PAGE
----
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Old 07-18-2009, 03:52 PM   #1
debianD
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how to edit grub.conf !


Hi frens,

After my installation of gentoo and while installing grub which was in the final phase ,I made one entry wrong in grub.conf.
My grub.conf is like this:

default 0
timeout 30
splashimage=(hd0,0)/boot/grub/splash.xpm.gz
title Gentoo Linux 2.6.24-r5
root (hd0,0)
kernel /boot/kernel-2.6.24-gentoo-r5 root=/dev/sda3

#the red one is the wrong entry
title Gentoo Linux 2.4.24-r5 (rescue)
root (hd0,0)
kernel /boot/kernel-2.6.24-gentoo-r5 root=/dev/sda3 init=/bin/bb

So when I boot normally gives me Error no:15 file not found.
I corrected it from grub prompt by editing it but I think it boots in rescue mode as my disk image .iso file's path is directly set in my Vmware.
So after successful booting I tried to edit /boot/grub/grub.conf but I found the entire grub subdirectory missing.
I tried to mount
#mount /dev/sda1 /boot
but it says mount failed no such file or directory.

Editing from grub prompt is temporary,how would I edit grub.conf permanently?

I am not putting my question in gentoo forum because I think my problem is more of grub related.

TIA.
Cheers!!
 
Old 07-18-2009, 04:37 PM   #2
carltm
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Okay, it sounds like you understand how it all works. The only thing you didn't
mention is the difference between the title line and the kernel line. The title
can say anything, it's just a good idea to have it match your kernel version. The
kernel line is the one that must be right.

Since the root parameter is hd(0,0) I take it that sda1 is your root partition,
and the boot partition is hd(0,2). If that's right, you should be able to boot
the system by editing your boot parameters, then update /boot/grub/menu.lst.

You could also boot from a live cd like Knoppix, mount /dev/sda3 and edit the
grub/menu.lst file at the mountpoint.
 
Old 07-18-2009, 04:42 PM   #3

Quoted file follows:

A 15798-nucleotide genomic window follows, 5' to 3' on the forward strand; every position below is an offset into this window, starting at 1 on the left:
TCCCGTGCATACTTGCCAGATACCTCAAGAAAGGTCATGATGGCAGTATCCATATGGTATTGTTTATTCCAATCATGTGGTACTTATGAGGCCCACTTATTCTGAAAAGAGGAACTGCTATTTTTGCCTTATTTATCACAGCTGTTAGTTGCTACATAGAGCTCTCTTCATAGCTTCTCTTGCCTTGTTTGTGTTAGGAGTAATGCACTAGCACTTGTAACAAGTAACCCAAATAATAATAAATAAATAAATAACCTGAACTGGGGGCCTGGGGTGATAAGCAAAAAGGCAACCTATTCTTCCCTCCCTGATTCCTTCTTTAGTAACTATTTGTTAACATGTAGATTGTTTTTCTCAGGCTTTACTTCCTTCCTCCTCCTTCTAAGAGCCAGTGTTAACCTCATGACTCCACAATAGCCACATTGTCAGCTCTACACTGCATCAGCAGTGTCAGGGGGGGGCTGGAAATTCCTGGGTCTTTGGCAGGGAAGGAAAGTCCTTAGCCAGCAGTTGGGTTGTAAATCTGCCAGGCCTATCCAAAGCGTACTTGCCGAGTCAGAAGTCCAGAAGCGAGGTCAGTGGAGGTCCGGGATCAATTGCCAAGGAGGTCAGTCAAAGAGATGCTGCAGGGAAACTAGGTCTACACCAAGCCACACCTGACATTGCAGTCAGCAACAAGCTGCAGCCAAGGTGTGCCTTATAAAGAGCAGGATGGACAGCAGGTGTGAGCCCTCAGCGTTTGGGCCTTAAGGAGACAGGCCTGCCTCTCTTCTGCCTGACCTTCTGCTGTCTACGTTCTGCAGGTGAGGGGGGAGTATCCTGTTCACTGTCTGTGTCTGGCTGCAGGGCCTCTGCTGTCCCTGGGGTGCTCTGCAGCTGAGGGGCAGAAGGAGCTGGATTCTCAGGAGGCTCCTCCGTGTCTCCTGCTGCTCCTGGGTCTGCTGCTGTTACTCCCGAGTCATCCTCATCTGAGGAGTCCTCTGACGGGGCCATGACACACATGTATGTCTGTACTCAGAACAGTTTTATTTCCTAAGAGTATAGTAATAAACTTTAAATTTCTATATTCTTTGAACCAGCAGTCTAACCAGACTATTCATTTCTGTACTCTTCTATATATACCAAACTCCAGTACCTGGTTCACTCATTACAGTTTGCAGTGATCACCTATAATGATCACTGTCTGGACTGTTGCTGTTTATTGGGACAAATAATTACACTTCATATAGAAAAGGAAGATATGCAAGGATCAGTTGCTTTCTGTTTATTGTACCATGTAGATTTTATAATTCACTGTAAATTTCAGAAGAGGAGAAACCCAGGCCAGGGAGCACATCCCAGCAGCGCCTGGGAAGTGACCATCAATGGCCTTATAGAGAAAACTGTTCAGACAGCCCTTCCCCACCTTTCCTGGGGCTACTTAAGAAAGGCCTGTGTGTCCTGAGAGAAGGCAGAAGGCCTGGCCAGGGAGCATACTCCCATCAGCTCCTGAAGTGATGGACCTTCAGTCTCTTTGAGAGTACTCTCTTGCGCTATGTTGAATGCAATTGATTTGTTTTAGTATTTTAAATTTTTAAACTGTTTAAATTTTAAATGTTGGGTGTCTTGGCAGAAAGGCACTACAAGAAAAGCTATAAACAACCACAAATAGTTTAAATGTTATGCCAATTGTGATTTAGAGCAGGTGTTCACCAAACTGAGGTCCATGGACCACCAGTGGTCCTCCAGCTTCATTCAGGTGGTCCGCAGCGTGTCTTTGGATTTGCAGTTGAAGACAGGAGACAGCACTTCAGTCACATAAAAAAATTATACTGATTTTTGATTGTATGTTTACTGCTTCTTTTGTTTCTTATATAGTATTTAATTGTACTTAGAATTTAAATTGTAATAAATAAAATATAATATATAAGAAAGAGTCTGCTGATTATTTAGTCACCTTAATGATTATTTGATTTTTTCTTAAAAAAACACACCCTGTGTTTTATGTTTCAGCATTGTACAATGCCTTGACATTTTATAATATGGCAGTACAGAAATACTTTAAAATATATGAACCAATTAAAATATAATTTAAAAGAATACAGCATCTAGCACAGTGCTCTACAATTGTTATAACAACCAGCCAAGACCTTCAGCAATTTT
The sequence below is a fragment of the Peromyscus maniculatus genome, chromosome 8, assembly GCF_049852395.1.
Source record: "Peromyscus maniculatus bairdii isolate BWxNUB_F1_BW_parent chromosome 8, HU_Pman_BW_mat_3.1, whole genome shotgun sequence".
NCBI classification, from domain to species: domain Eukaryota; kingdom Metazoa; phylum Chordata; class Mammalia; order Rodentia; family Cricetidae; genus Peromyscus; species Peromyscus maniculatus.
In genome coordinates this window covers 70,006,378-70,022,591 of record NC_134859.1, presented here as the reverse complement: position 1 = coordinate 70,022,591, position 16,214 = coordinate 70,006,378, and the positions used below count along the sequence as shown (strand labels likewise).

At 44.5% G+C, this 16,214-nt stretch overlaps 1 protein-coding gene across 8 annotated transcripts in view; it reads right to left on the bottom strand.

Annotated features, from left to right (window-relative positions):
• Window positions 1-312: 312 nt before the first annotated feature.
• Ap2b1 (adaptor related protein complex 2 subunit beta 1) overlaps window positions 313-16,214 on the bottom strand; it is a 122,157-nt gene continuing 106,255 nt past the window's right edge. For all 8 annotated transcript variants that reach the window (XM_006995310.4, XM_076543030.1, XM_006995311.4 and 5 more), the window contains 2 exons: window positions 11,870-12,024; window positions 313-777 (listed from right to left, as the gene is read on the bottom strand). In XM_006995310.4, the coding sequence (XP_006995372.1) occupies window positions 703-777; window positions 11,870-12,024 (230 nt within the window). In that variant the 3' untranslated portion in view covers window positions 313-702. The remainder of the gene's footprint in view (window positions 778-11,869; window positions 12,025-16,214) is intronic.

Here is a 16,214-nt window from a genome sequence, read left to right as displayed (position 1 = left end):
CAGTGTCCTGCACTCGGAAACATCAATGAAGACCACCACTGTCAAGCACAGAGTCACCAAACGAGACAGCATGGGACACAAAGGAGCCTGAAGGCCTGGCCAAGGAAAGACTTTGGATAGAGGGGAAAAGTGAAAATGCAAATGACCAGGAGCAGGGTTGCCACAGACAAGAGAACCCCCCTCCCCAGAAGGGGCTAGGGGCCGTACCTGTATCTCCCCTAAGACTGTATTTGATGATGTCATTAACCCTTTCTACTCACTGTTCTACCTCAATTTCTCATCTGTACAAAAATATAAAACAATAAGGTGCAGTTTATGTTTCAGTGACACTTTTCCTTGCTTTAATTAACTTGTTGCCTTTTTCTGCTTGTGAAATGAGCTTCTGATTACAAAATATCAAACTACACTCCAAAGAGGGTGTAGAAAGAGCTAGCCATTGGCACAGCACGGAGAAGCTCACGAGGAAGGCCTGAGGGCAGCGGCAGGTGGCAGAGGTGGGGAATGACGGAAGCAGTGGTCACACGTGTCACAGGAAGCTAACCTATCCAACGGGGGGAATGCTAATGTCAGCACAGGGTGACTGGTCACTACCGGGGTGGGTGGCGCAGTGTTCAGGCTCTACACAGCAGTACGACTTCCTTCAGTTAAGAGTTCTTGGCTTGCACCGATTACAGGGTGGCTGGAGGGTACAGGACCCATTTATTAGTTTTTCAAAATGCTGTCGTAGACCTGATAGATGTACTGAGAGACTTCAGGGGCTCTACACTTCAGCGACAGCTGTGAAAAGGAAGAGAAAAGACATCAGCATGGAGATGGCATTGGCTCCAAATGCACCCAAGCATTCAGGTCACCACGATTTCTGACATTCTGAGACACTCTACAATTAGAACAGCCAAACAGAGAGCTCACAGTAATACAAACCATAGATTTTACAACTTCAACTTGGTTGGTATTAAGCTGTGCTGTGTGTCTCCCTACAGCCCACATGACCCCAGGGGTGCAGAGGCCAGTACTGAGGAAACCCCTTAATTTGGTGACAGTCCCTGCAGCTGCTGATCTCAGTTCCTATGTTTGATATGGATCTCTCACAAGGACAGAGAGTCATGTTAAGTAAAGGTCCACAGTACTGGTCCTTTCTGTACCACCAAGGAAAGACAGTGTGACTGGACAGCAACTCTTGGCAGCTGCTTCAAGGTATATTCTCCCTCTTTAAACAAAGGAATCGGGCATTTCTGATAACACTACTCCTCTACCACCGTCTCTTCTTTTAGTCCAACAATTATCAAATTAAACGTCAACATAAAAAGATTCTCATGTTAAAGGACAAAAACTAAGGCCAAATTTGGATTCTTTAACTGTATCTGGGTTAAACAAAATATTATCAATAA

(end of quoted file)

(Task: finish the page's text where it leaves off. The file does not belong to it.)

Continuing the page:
chigurh8
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I don't mean to imply that you don't know what you're doing, but are you really using the 2.6.24-gentoo-r5 kernel?

Last edited by chigurh8; 07-18-2009 at 04:44 PM.
 
Old 07-18-2009, 04:49 PM   #4
chigurh8
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Quote:
Originally Posted by carltm View Post
Okay, it sounds like you understand how it all works. The only thing you didn't
mention is the difference between the title line and the kernel line. The title
can say anything, it's just a good idea to have it match your kernel version. The
kernel line is the one that must be right.

Since the root parameter is hd(0,0) I take it that sda1 is your root partition,
and the boot partition is hd(0,2). If that's right, you should be able to boot
the system by editing your boot parameters, then update /boot/grub/menu.lst.
The boot partition can be the first partition ... the third can be your root partition, second swap - in fact, that's the way they have it laid out in the handbook for Gentoo ...
 
Old 07-18-2009, 04:51 PM   #5
chigurh8
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Right now the Gentoo handbook (in their examples) shows 2.6.24 as the example, but the kernel they are using right now by default is 2.6.29-gentoo-r5 ... It might be what's causing confusion.

Last edited by chigurh8; 07-18-2009 at 04:52 PM.
 
Old 07-18-2009, 04:55 PM   #6
linus72
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I am not a gentoo guy but to edit grub.conf open a terminal, become root
and call up a text editor or filemanager

like say I was in ubuntu
I would open terminal
and open Nautilus as root